HP Scitex XL2200 roll-to-roll UV-cured printer with X2 MEMS piezo printheads Print

At SGIA 2007 the extensive Hewlett-Packard booth exhibited the HP Scitex XL2200 roll-to-roll UV-cured printer with X2 MEMS piezo printheads.

HP Scitex XL2200 roll-to-roll UV-cured printer
HP Scitex XL2200 roll-to-roll printer for billboards and building wrap

There has been almost a year of PR releases on this printer and on its X2 MEMS piezo printhead. This printer was first announced in September 2006. Thus I was curious to see it in action.

The color gamut and speed were impressive. But what was disappointing was the difference between illusion and reality.

The same issue was presented in the Gerber booth: they launched a truly incredible new UV printer (Gerber ion): but what everyone saw was simply nowhere near what we were led to expect by the PR blitz: the Gerber printer was slow, seldom printing. And quality was questionable.

The HP Scitex XL2200 roll-to-roll UV-cured printer was printing most of the day. The quality was handsome. The speed was impressive. The issues are mainly unanswered questions with its X2 MEMS piezo printheads.

Who really makes the printheads? Are they really HP Scitex printheads?

When I first read all the PR releases I assumed that the X2 printhead was originally developed by Scitex Vision. But gradually I am learning about a company named PixDro.

PixDro offers a MEMS printhead with 128 nozzles.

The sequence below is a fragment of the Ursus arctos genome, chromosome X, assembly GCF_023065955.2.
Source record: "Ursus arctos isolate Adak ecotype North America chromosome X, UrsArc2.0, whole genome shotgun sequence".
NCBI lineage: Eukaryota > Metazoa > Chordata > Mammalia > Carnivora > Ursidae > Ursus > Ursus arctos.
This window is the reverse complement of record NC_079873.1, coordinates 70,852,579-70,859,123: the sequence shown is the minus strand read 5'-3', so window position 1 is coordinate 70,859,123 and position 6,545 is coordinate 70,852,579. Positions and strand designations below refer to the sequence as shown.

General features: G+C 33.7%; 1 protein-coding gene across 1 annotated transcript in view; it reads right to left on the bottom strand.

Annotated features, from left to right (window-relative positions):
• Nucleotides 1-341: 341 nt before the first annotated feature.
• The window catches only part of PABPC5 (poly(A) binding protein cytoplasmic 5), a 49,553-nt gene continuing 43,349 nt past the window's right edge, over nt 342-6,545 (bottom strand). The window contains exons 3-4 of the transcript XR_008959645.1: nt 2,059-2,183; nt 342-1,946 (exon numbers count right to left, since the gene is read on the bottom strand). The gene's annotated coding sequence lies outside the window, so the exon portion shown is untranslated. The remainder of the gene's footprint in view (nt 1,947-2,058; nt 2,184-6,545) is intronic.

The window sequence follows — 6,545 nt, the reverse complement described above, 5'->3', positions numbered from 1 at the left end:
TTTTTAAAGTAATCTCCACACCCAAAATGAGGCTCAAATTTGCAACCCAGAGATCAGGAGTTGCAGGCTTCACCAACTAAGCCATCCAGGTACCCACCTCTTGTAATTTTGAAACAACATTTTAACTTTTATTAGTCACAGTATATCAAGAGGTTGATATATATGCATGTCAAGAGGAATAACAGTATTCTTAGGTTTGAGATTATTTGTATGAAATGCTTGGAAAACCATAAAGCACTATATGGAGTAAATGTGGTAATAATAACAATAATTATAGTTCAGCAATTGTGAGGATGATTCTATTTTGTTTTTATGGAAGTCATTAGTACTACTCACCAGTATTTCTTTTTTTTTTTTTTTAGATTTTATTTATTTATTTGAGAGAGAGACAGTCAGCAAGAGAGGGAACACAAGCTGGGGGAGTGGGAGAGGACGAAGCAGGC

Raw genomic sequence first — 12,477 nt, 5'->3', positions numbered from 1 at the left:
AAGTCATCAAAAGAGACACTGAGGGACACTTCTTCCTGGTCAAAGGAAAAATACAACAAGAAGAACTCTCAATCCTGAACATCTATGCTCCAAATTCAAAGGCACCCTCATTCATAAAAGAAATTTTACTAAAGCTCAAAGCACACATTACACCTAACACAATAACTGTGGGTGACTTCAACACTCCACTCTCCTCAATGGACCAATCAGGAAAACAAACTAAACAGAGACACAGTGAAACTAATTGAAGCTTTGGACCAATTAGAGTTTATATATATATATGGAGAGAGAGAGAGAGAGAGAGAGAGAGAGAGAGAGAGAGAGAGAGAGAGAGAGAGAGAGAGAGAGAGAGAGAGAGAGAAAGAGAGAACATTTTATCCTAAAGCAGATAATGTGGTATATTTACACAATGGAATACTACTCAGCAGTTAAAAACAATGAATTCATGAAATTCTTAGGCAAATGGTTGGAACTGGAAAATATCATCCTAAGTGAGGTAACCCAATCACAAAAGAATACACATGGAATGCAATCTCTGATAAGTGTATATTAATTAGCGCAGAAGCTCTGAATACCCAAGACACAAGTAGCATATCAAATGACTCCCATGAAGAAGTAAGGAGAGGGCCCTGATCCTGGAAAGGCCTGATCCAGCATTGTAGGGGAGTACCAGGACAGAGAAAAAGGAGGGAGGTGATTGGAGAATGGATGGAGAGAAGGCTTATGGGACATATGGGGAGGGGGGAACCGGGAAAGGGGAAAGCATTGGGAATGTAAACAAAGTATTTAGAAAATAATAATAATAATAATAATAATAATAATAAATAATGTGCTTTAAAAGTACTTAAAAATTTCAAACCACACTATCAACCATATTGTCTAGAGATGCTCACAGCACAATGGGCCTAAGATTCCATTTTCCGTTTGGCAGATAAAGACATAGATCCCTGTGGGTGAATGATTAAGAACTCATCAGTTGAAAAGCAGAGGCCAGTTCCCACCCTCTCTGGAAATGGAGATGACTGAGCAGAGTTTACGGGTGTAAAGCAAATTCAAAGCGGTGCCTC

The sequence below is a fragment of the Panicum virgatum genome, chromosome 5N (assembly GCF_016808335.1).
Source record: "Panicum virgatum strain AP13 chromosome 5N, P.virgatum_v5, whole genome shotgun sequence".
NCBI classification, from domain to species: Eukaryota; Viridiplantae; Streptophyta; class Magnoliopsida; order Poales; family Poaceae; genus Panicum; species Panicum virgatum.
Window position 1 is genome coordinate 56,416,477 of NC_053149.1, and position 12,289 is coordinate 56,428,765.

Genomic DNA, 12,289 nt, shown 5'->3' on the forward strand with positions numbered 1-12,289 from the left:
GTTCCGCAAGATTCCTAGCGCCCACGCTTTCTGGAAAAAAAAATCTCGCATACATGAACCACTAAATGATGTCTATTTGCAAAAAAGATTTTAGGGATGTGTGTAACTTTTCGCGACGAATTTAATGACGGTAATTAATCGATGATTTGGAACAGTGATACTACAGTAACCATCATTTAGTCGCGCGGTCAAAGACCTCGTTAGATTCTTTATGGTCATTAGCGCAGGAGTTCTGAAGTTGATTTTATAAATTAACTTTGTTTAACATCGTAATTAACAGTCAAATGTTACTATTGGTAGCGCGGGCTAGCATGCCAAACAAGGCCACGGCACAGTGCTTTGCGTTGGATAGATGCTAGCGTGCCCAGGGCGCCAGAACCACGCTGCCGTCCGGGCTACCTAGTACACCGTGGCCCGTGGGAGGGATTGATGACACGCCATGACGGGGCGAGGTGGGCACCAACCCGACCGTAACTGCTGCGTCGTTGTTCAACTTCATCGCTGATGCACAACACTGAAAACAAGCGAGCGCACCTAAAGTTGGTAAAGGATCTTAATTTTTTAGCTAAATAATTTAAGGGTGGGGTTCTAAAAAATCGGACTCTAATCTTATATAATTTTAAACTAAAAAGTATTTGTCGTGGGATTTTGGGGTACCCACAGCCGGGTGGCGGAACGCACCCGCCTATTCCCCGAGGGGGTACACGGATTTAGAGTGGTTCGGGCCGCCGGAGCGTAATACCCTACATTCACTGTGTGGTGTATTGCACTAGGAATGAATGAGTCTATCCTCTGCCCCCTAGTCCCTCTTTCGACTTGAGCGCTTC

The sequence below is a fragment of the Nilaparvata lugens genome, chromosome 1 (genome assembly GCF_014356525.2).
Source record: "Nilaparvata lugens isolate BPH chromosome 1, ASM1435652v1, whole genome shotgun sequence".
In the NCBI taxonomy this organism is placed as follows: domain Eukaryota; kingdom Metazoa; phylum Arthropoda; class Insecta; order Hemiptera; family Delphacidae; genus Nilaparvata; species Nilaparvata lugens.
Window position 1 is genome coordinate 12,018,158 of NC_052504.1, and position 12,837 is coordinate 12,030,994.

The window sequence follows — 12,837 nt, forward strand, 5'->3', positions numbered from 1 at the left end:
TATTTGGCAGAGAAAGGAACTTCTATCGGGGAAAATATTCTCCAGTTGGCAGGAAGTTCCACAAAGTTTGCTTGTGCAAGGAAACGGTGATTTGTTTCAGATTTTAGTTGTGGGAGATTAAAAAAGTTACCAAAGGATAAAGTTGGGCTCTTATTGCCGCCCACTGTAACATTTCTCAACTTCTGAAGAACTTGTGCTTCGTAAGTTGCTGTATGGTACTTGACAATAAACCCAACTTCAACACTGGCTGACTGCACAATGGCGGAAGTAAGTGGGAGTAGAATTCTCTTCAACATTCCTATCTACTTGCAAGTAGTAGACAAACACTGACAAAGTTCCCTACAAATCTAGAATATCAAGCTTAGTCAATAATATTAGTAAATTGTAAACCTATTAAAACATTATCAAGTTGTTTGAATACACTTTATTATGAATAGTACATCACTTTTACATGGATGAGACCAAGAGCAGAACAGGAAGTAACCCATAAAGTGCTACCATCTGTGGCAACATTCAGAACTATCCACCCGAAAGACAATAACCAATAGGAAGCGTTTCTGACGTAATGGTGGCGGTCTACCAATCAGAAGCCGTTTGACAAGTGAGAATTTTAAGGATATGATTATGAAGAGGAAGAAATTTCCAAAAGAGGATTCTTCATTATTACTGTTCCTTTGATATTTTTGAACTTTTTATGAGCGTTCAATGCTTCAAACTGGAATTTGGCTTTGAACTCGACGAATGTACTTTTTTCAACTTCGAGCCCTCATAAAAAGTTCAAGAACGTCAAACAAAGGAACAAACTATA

The questions is, what is the relationship between the X2 printhead and the PixDro PL 128 printhead? The X2 printhead itself is no longer shown on the PixDro web site: HP Scitex owns all rights to this head, and it will not be available to any other manufacturer.

Image of HP Scitex XL2200 roll-to-roll UV-cured printer
HP Scitex XL2200 roll-to-roll printer

Do MEMS printheads really function yet?

The information that we are receiving from all sources suggests that manufacturing of the X2 printhead is seriously flawed in that yield per thousand heads is low. The CrystalJet had comparable problems with its breakthrough piezo printhead in the 1990’s.

Everyone feels that if HP pours enough money into this X2 printhead project, it will eventually succeed. But the questions are: once you have an XL2200 printer, how many printheads will fail per month, or even per week? FLAAR provides the answer in our new report on SGIA ’07 (there are two versions, a photo essay that is free; and a full report on UV printer trends that can be purchased via our new Trends publications on www.wide-format-printers.net (UV-Services #9, Trends).

What other factors (besides issues with unproven printheads) have caused the delay of this HP Scitex XL2200 printer?

So far we have not concentrated attention on the HP Scitex XL2200 printer because it is not our policy to write about unfinished printers that have issues. I prefer to concentrate on printers that function already, such as the NUR Expedio Inspiration and NUR Expedio 5000 Revolution. The only reason I even comment on the HP Scitex XL2200 is because two weeks before SGIA I was told that the issues and problems of this printer were still such that it might not even be exhibited. But it was not only put on display, it was presented as though it was a printer that you could buy and use already today. On the subject of new roll-to-roll UV printers, VUTEk has now launched its first dedicated roll-to-roll system, the QS3200r.

Although it is probable that X2 printhead reliability problems and X2 failure rates are the main cause of its continued delay, it is worth asking out loud what other issues may be causing the over 1 year non-appearance of this printer.